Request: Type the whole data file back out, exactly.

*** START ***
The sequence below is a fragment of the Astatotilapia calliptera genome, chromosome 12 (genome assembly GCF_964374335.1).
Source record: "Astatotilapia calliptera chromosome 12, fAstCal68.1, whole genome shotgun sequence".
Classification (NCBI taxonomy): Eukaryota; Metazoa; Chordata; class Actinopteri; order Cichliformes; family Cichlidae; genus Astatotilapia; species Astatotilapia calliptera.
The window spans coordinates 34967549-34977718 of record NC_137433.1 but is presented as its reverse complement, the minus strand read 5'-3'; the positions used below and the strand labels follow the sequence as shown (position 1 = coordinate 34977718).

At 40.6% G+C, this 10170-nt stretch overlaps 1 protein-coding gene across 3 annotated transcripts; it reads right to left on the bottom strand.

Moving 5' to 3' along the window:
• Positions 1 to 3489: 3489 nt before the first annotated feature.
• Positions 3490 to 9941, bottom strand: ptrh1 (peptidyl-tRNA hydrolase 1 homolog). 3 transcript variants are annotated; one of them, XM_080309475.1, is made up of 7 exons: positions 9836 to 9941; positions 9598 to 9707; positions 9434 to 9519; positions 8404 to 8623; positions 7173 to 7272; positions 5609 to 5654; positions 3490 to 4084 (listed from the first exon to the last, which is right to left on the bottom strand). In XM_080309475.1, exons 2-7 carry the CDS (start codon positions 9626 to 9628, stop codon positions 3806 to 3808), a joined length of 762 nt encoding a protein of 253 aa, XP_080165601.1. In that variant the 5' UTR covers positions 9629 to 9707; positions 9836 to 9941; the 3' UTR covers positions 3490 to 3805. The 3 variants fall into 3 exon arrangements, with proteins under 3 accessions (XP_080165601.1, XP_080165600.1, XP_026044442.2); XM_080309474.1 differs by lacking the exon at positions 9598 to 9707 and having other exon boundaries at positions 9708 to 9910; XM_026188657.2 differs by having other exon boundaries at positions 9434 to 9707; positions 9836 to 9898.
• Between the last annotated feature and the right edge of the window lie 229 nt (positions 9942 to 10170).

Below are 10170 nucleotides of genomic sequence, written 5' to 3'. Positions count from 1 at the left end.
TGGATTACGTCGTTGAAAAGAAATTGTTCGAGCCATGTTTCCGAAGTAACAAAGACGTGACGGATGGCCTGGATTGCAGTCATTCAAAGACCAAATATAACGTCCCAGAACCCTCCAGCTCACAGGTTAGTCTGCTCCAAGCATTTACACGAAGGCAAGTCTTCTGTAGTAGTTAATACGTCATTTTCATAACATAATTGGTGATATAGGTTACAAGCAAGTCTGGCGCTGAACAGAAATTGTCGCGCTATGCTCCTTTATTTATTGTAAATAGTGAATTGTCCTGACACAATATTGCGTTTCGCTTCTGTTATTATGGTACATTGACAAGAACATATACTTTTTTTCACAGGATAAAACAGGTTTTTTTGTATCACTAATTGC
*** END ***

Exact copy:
The sequence below is a fragment of the Astatotilapia calliptera genome, chromosome 12 (genome assembly GCF_964374335.1).
Source record: "Astatotilapia calliptera chromosome 12, fAstCal68.1, whole genome shotgun sequence".
Classification (NCBI taxonomy): Eukaryota; Metazoa; Chordata; class Actinopteri; order Cichliformes; family Cichlidae; genus Astatotilapia; species Astatotilapia calliptera.
The window spans coordinates 34967549-34977718 of record NC_137433.1 but is presented as its reverse complement, the minus strand read 5'-3'; the positions used below and the strand labels follow the sequence as shown (position 1 = coordinate 34977718).

At 40.6% G+C, this 10170-nt stretch overlaps 1 protein-coding gene across 3 annotated transcripts; it reads right to left on the bottom strand.

Moving 5' to 3' along the window:
• Positions 1 to 3489: 3489 nt before the first annotated feature.
• Positions 3490 to 9941, bottom strand: ptrh1 (peptidyl-tRNA hydrolase 1 homolog). 3 transcript variants are annotated; one of them, XM_080309475.1, is made up of 7 exons: positions 9836 to 9941; positions 9598 to 9707; positions 9434 to 9519; positions 8404 to 8623; positions 7173 to 7272; positions 5609 to 5654; positions 3490 to 4084 (listed from the first exon to the last, which is right to left on the bottom strand). In XM_080309475.1, exons 2-7 carry the CDS (start codon positions 9626 to 9628, stop codon positions 3806 to 3808), a joined length of 762 nt encoding a protein of 253 aa, XP_080165601.1. In that variant the 5' UTR covers positions 9629 to 9707; positions 9836 to 9941; the 3' UTR covers positions 3490 to 3805. The 3 variants fall into 3 exon arrangements, with proteins under 3 accessions (XP_080165601.1, XP_080165600.1, XP_026044442.2); XM_080309474.1 differs by lacking the exon at positions 9598 to 9707 and having other exon boundaries at positions 9708 to 9910; XM_026188657.2 differs by having other exon boundaries at positions 9434 to 9707; positions 9836 to 9898.
• Between the last annotated feature and the right edge of the window lie 229 nt (positions 9942 to 10170).

Below are 10170 nucleotides of genomic sequence, written 5' to 3'. Positions count from 1 at the left end.
TGGATTACGTCGTTGAAAAGAAATTGTTCGAGCCATGTTTCCGAAGTAACAAAGACGTGACGGATGGCCTGGATTGCAGTCATTCAAAGACCAAATATAACGTCCCAGAACCCTCCAGCTCACAGGTTAGTCTGCTCCAAGCATTTACACGAAGGCAAGTCTTCTGTAGTAGTTAATACGTCATTTTCATAACATAATTGGTGATATAGGTTACAAGCAAGTCTGGCGCTGAACAGAAATTGTCGCGCTATGCTCCTTTATTTATTGTAAATAGTGAATTGTCCTGACACAATATTGCGTTTCGCTTCTGTTATTATGGTACATTGACAAGAACATATACTTTTTTTCACAGGATAAAACAGGTTTTTTTGTATCACTAATTGC